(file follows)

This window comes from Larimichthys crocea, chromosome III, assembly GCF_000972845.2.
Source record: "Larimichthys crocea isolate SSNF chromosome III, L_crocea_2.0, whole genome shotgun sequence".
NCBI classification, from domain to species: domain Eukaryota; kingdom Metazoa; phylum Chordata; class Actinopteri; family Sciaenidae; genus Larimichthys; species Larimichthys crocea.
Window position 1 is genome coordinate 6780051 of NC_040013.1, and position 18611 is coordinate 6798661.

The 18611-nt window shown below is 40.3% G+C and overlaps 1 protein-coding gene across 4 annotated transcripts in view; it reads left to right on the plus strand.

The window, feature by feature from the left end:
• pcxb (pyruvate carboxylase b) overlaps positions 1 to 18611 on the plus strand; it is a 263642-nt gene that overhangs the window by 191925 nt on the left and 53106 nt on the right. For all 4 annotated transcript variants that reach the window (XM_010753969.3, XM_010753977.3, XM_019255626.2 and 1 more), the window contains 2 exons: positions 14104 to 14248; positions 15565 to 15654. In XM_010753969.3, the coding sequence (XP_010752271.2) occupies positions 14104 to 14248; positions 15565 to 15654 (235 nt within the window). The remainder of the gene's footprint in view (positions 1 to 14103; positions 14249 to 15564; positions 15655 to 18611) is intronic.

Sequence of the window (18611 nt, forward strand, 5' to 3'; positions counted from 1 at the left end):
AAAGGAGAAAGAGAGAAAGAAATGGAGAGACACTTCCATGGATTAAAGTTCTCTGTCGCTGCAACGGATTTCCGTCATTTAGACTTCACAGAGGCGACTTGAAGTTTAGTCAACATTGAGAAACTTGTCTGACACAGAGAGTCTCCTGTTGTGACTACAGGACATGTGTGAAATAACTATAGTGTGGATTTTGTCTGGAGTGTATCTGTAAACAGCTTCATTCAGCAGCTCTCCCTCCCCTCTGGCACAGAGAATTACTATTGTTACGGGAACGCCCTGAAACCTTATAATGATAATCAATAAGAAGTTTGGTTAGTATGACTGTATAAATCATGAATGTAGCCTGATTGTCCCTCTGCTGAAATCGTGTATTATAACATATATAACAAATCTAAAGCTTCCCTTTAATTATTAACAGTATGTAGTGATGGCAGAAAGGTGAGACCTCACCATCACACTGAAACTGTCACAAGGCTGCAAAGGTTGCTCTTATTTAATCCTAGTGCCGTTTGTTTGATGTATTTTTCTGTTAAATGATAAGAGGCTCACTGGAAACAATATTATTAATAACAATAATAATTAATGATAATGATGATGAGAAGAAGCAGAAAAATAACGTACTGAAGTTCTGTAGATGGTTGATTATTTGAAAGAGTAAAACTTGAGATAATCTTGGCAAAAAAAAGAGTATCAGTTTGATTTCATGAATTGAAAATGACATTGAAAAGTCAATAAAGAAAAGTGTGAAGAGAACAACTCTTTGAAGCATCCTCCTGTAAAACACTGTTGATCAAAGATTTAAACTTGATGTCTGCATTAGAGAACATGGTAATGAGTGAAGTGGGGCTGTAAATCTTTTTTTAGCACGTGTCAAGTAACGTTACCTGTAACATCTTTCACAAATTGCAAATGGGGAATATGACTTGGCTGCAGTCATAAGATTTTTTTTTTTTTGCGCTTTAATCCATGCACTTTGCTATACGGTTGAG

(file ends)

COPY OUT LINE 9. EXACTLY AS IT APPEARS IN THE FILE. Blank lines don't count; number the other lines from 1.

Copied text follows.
AAAGGAGAAAGAGAGAAAGAAATGGAGAGACACTTCCATGGATTAAAGTTCTCTGTCGCTGCAACGGATTTCCGTCATTTAGACTTCACAGAGGCGACTTGAAGTTTAGTCAACATTGAGAAACTTGTCTGACACAGAGAGTCTCCTGTTGTGACTACAGGACATGTGTGAAATAACTATAGTGTGGATTTTGTCTGGAGTGTATCTGTAAACAGCTTCATTCAGCAGCTCTCCCTCCCCTCTGGCACAGAGAATTACTATTGTTACGGGAACGCCCTGAAACCTTATAATGATAATCAATAAGAAGTTTGGTTAGTATGACTGTATAAATCATGAATGTAGCCTGATTGTCCCTCTGCTGAAATCGTGTATTATAACATATATAACAAATCTAAAGCTTCCCTTTAATTATTAACAGTATGTAGTGATGGCAGAAAGGTGAGACCTCACCATCACACTGAAACTGTCACAAGGCTGCAAAGGTTGCTCTTATTTAATCCTAGTGCCGTTTGTTTGATGTATTTTTCTGTTAAATGATAAGAGGCTCACTGGAAACAATATTATTAATAACAATAATAATTAATGATAATGATGATGAGAAGAAGCAGAAAAATAACGTACTGAAGTTCTGTAGATGGTTGATTATTTGAAAGAGTAAAACTTGAGATAATCTTGGCAAAAAAAAGAGTATCAGTTTGATTTCATGAATTGAAAATGACATTGAAAAGTCAATAAAGAAAAGTGTGAAGAGAACAACTCTTTGAAGCATCCTCCTGTAAAACACTGTTGATCAAAGATTTAAACTTGATGTCTGCATTAGAGAACATGGTAATGAGTGAAGTGGGGCTGTAAATCTTTTTTTAGCACGTGTCAAGTAACGTTACCTGTAACATCTTTCACAAATTGCAAATGGGGAATATGACTTGGCTGCAGTCATAAGATTTTTTTTTTTTTGCGCTTTAATCCATGCACTTTGCTATACGGTTGAG